The euro rallied on Friday ahead of an official report on the health of the euro zone's main banks as investors covered short-positions.» Read More
Italian super car maker Lamborghini is on track for record sales in 2007 and sees no threat from a stronger euro or a downturn in the U.S. economy, the company's chief executive said on Thursday.
Wall Street has little to look for in terms of economic data Friday, but there could be spillover from Thursday's scaredy-cat markets.
The dollar rose against the euro but slipped against the yen Thursday as fears about the credit crunch's impact and falling equity markets led investors to pare back on profitable but extended trades.
Stocks will be challenged Thursday to shake off the crankiness that gripped the market late in Wednesday's session. Inflation data, a light flow of earnings and some regional economic surveys are on the calendar.
The dollar fell against the euro on Wednesday as continued worries that a struggling U.S. housing sector and lingering credit problems weighed on sentiment and left intact a long-term declining trend.
Inflation and retail sales data, plus a speech from Fed Chairman Ben Bernanke are the big before-the-bell events that could sway market direction Wednesday.
Euro zone growth rebounded more strongly than expected in the third quarter thanks to its three biggest economies, data showed, but economists said a looming slowdown would help keep ECB interest rates on hold.
Many Americans are opting for French foie gras instead of a traditional Turkey drumstick this Thanksgiving holiday, even if the dollar doesn't go as far in Europe these days.
The dollar slipped against most currencies Tuesday, resuming a long-term decline after a brief respite on Monday as investors expected further signs of housing weakness and sluggish consumer spending that could hurt U.S. growth.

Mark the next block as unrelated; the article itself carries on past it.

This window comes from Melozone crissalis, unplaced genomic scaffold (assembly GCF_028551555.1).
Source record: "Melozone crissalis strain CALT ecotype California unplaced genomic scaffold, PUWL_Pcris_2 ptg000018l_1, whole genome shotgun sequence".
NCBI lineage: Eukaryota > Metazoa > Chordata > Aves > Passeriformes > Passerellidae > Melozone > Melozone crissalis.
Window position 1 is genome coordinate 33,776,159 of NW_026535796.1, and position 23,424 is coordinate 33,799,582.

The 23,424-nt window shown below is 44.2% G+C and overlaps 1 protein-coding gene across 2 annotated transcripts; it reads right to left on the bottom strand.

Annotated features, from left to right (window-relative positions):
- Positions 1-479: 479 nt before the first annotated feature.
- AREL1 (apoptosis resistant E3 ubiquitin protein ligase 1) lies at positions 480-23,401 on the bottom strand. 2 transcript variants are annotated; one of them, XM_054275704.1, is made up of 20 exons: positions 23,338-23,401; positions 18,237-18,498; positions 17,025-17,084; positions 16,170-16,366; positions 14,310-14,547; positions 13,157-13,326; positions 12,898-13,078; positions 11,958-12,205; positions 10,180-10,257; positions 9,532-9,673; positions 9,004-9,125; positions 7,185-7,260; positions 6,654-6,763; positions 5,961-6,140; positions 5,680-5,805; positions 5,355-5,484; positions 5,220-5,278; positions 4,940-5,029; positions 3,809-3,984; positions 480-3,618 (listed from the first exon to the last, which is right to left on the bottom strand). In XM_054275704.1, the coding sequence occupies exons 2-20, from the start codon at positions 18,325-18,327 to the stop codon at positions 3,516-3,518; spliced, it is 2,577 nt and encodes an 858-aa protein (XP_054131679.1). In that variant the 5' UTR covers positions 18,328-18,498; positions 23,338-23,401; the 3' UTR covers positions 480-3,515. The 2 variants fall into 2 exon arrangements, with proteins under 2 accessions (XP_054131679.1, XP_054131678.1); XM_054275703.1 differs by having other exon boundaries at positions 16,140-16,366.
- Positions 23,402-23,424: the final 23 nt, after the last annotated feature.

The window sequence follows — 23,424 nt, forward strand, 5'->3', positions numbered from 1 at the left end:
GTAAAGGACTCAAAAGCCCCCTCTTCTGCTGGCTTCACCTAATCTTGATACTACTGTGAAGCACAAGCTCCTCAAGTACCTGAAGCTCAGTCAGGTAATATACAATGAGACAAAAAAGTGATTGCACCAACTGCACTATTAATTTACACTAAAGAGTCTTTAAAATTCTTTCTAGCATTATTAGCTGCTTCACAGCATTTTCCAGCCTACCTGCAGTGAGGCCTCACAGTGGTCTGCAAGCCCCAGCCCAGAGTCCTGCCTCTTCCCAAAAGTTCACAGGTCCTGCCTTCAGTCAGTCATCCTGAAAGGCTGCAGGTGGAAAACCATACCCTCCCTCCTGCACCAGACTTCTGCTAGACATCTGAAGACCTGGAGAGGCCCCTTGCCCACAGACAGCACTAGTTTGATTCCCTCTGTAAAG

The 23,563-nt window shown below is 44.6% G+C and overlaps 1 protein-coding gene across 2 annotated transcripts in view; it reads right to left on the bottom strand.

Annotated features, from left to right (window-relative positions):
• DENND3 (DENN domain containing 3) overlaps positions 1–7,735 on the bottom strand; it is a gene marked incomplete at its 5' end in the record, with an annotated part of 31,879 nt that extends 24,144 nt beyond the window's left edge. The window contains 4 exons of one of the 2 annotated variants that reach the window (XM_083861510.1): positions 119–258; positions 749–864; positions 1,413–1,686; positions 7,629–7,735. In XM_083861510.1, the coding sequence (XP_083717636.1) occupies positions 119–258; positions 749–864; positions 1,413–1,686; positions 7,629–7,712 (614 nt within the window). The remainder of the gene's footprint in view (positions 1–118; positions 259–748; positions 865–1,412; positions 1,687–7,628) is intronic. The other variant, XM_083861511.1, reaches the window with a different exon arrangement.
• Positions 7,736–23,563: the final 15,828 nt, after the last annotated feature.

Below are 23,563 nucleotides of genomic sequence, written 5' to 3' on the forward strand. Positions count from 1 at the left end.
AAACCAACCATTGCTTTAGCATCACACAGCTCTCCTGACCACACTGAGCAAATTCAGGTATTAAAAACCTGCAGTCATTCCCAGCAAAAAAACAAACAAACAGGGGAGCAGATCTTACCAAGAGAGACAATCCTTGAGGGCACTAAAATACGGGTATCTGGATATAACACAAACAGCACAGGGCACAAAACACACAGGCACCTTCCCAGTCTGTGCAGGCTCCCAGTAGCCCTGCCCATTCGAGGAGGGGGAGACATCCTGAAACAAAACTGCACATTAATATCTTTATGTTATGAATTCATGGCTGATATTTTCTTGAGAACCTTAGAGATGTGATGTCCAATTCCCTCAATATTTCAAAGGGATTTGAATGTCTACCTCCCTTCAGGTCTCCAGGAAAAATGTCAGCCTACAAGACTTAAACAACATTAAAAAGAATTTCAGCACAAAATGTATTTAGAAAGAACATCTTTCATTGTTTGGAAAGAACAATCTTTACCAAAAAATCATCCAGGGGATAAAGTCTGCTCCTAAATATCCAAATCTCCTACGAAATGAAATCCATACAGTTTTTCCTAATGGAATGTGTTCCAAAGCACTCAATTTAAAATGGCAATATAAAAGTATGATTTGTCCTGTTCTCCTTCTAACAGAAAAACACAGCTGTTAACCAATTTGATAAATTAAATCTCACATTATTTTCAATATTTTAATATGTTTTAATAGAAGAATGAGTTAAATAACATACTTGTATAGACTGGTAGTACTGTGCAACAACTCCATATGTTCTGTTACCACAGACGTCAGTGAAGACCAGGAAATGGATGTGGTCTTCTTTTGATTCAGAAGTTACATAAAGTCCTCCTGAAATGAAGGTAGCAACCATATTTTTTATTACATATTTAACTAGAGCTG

Origination of European securitisations will probably slow for the full year versus 2006, the first time this has happened since 2000, as credit market turmoil bites, the European Securitisation Forum said on Tuesday.
German investor morale worsened in November to its weakest since February 1993, weighed down by worries about financial market turmoil and the impact of the strong euro, a closely watched survey showed on Tuesday.
Guarded optimism poured into the stocks of two major retailers Monday, lifting them ahead of earnings reports that could impact Tuesday's trading day. Other stories to watch Tuesday include the big Merrill Lynch financial services conference, energy options expirations, pending home sales data and the NFIB small business survey. Currency and commodities are markets to watch.
Financial stocks today mirror the schizo nature of the stock market. There are a few big winners, and some really big losers. Speculation of a breakup of Citigroup is driving that stock higher and is drawing money into the financial sector.
Why is a dollar worth more today against the euro than it was last week? Does it have anything to do with the fundamentals of the US economy?
The dollar rose against the euro on Monday, as the European currency backed off all-time highs set last week.
The euro has not risen to an uncomfortably high level and the dollar is still overvalued, particularly against Asian currencies, Michael Deppler, head of the IMF's European Department, told Reuters on Monday.
The dollar fell to one-and-a-half-year lows versus the yen Friday, as fears of wider credit-related losses at U.S. financial institutions had investors dumping risky assets and anticipating more Federal Reserve rate cuts.
Bank of England and European Central Bank both left rates unchanged which helped spark a modest rally in Europe and here. Mr. Trichet, head of the ECB, talked about inflation concerns but his inaction made him appear rather dovish.
The European Central Bank left rates unchanged as expected on Thursday, with analysts saying the doves in the governing council had the upper hand. The Bank of England also left the rates on hold, with analysts expecting it to ease monetary policy early next year.
This year's relentless U.S. dollar slide looked to be turning into a rout on Wednesday, one that could heap more pressure on already stressed world markets and require a verbal or active protest by the world's central banks.